Thanks for clicking on this review today. You could’ve gone anywhere on the internet for an opinion on Avatar, but you’re here with me. I appreciate that.
Still, if you’ve been following the emerging critical consensus on James Cameron’s new space-Marines-vs.-aliens epic then you pretty much already know what I’m going to say. Yes, the visuals are amazing. Yes, the dialogue is awful. The hype surrounding this film has been so aggressive and omnipresent that you’ve probably already decided whether or not to buy a ticket regardless of anything I say.
But you’re apparently still reading, so I’ll elaborate.
The special effects are indeed breathtaking. Pandora, the alien planet on which the movie takes place, is a fully realized fantasy landscape of lush jungles, mist-enshrouded floating mountains and colorful sunsets. If that all sounds a little too feminine for you, there are also the action sequences, which are well-choreographed and engaging but, to Cameron’s credit, used sparingly enough that the viewer doesn’t get numb to them. The CGI is still too shiny and clean to look real, per se (as the intermittent use of live actors jarringly reminded me), but the world it’s used to create is credibly real on its own terms.
As for the 3D, I still have trouble seeing the effect as anything more than an added bonus which audiences will eventually get sick of paying for. Cinematographers have always used lighting and focus to create the illusion of depth, and Avatar in particular would look great in two dimensions. Nevertheless, there may never be another film which applies 3D technology to such beautiful imagery.
And then there’s everything else.
To be fair, the movie’s basic story is intriguing, if derivative: In the 22nd century, a crippled ex-Marine named Jake Sully (Sam Worthington) has his consciousness transferred into an alien body so that he can infiltrate a group of extraterrestrial, cat-like humanoids called the Na’vi, whose community is sitting on top of a valuable reserve of natural resources. Yeah, it’s basically Dances with Wolves meets Aliens, but still, there’s potential there. And the film could be forgiven for occasionally coming off as campy; that’s a risk any sci-fi production has to take.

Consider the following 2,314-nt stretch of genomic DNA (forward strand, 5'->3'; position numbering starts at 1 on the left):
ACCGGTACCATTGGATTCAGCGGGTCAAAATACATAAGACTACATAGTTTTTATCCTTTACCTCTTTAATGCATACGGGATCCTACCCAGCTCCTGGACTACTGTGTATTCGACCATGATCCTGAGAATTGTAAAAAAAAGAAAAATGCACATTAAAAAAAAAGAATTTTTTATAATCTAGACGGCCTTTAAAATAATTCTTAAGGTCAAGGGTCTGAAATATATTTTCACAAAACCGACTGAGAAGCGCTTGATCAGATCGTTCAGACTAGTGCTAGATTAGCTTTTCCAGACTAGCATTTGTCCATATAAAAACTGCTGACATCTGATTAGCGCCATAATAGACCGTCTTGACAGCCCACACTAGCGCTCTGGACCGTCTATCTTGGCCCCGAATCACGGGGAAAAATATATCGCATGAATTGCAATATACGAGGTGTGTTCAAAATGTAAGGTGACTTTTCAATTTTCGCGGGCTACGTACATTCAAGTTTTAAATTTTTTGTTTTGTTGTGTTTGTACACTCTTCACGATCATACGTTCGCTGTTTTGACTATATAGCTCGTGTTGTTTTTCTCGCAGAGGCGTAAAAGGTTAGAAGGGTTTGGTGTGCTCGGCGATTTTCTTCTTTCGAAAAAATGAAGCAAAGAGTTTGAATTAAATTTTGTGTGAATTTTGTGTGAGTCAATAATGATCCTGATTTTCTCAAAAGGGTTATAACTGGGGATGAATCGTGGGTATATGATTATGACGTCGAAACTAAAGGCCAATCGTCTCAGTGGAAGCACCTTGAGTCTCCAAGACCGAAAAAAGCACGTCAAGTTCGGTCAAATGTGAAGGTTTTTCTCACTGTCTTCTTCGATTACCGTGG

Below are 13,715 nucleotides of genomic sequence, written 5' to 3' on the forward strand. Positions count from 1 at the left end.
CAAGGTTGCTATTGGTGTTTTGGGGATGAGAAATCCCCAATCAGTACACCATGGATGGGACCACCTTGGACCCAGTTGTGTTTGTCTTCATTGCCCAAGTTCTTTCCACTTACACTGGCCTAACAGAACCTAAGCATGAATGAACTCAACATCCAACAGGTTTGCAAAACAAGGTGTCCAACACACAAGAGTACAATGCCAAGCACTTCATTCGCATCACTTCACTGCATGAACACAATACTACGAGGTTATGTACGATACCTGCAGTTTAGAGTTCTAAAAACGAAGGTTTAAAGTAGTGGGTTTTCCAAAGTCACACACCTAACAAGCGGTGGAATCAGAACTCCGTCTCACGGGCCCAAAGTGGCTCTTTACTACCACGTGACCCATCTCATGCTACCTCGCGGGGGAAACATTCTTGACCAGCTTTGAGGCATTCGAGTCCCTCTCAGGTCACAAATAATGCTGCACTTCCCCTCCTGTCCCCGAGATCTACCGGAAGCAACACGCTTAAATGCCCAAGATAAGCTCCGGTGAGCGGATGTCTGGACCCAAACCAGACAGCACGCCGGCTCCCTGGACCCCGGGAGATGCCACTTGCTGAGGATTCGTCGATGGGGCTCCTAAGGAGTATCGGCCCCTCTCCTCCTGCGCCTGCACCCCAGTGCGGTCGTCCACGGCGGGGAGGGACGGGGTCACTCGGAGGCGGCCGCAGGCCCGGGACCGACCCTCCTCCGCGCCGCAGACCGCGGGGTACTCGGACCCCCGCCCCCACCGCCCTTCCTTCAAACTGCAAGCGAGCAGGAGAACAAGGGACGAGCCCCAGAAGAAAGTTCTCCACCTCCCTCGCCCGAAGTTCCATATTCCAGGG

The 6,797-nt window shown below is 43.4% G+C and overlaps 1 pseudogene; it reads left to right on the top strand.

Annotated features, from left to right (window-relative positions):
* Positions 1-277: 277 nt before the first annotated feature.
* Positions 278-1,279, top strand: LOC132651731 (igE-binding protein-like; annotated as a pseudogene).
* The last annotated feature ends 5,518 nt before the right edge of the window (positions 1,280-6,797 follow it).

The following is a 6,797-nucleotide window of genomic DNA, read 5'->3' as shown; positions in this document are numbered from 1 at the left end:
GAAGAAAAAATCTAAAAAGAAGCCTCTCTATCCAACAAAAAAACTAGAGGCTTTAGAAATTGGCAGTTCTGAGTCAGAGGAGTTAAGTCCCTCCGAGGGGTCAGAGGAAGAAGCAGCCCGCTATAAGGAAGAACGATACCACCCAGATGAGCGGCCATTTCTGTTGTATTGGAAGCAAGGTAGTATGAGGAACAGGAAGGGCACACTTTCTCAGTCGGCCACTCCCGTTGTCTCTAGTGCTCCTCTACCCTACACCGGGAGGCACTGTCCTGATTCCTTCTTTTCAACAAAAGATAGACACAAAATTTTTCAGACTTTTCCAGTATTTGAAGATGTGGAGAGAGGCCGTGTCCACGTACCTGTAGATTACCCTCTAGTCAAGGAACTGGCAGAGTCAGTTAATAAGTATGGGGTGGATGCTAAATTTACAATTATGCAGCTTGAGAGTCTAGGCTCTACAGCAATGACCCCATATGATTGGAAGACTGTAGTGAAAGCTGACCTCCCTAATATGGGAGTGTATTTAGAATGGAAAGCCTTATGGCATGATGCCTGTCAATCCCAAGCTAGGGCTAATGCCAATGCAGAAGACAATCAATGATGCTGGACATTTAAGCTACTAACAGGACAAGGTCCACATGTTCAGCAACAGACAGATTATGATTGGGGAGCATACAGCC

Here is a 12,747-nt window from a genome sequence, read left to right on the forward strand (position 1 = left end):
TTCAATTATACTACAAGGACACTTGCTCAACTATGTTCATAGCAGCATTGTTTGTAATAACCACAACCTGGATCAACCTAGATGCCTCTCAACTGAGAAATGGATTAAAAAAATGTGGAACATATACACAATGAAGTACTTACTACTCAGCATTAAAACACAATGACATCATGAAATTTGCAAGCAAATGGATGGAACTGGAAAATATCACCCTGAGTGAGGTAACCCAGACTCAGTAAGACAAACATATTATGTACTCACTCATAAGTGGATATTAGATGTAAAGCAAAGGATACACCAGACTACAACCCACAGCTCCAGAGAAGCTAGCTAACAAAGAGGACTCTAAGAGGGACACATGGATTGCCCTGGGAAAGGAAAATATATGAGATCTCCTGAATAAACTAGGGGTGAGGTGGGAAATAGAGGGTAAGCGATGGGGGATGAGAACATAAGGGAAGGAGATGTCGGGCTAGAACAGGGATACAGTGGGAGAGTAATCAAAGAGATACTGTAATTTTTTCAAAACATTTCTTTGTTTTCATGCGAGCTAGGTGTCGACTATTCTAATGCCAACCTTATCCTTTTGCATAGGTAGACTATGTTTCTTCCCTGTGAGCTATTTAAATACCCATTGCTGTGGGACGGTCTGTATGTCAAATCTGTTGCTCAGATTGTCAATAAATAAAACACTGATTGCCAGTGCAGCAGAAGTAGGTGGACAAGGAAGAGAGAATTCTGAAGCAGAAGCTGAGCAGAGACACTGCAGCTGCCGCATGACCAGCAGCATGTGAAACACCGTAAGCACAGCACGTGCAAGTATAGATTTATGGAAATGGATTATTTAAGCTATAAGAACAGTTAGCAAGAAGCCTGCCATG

But the dialogue. Ohh, the dialogue.
“Good observation is good science.” “I didn’t sign up for this.” “The words are like stones in my heart.” Indeed. Every line is so clichéd and melodramatic that it would sound right at home in Team America: World Police. At one point I literally had to bite my tongue to keep from bursting into laughter; I just couldn’t take it anymore.
The acting is equally bad, even taking into account the quality of the material. Worthington’s attempt at an American accent is particularly horrendous. This just proves what the Star Wars prequels should have taught us a long time ago: Actors have a tough time being convincing in front of a blue screen.
Again, though, there are plenty of sequences that basically eschew live actors and dialogue by focusing on Jake’s training as a Na’vi, or on the Na’vi’s battles with the human invaders, and these scenes are as impressive as the wordless opening half-hour of Wall-E. If you’re just looking for colorful sci-fi spectacle, Avatar’s got that in spades.
The only question now is whether or not it’ll earn back its investment, and what effect its success or failure will have in the movie industry. This New York Times article offers a clue, saying that the money Avatar’s midnight screenings pulled in was “on a par with movies that are not built around pre-existing brands. But it falls short of expectations for such a buzzed-about picture…”
Got that? From Hollywood’s perspective, Avatar (again, Dances with Wolves meets Aliens) might fail because it’s too original.
God help us all.